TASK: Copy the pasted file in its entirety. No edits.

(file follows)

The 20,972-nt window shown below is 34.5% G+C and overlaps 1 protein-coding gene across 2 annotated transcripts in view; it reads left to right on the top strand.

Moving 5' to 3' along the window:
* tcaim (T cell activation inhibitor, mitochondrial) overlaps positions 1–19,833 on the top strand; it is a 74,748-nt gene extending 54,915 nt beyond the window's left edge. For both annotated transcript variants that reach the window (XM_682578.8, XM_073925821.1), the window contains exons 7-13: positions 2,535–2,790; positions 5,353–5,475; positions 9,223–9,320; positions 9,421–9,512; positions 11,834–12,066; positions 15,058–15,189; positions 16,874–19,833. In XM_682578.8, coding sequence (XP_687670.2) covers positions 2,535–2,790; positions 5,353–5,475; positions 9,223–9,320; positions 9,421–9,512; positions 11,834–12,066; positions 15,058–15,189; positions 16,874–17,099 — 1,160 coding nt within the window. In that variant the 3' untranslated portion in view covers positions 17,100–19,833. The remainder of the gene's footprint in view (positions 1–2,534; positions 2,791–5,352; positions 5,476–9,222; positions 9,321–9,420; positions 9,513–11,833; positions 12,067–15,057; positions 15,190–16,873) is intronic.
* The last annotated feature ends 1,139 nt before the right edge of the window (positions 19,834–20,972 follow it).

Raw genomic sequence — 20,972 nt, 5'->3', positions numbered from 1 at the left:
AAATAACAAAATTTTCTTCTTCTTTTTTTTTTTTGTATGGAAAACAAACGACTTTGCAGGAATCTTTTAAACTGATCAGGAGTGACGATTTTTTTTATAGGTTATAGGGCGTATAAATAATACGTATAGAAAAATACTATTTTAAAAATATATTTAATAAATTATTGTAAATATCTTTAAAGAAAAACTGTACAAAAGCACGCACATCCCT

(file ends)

The 20,972-nt window shown below is 34.5% G+C and overlaps 1 protein-coding gene across 2 annotated transcripts in view; it reads left to right on the top strand.

Moving 5' to 3' along the window:
* tcaim (T cell activation inhibitor, mitochondrial) overlaps positions 1–19,833 on the top strand; it is a 74,748-nt gene extending 54,915 nt beyond the window's left edge. For both annotated transcript variants that reach the window (XM_682578.8, XM_073925821.1), the window contains exons 7-13: positions 2,535–2,790; positions 5,353–5,475; positions 9,223–9,320; positions 9,421–9,512; positions 11,834–12,066; positions 15,058–15,189; positions 16,874–19,833. In XM_682578.8, coding sequence (XP_687670.2) covers positions 2,535–2,790; positions 5,353–5,475; positions 9,223–9,320; positions 9,421–9,512; positions 11,834–12,066; positions 15,058–15,189; positions 16,874–17,099 — 1,160 coding nt within the window. In that variant the 3' untranslated portion in view covers positions 17,100–19,833. The remainder of the gene's footprint in view (positions 1–2,534; positions 2,791–5,352; positions 5,476–9,222; positions 9,321–9,420; positions 9,513–11,833; positions 12,067–15,057; positions 15,190–16,873) is intronic.
* The last annotated feature ends 1,139 nt before the right edge of the window (positions 19,834–20,972 follow it).

Raw genomic sequence — 20,972 nt, 5'->3', positions numbered from 1 at the left:
AAATAACAAAATTTTCTTCTTCTTTTTTTTTTTTGTATGGAAAACAAACGACTTTGCAGGAATCTTTTAAACTGATCAGGAGTGACGATTTTTTTTATAGGTTATAGGGCGTATAAATAATACGTATAGAAAAATACTATTTTAAAAATATATTTAATAAATTATTGTAAATATCTTTAAAGAAAAACTGTACAAAAGCACGCACATCCCT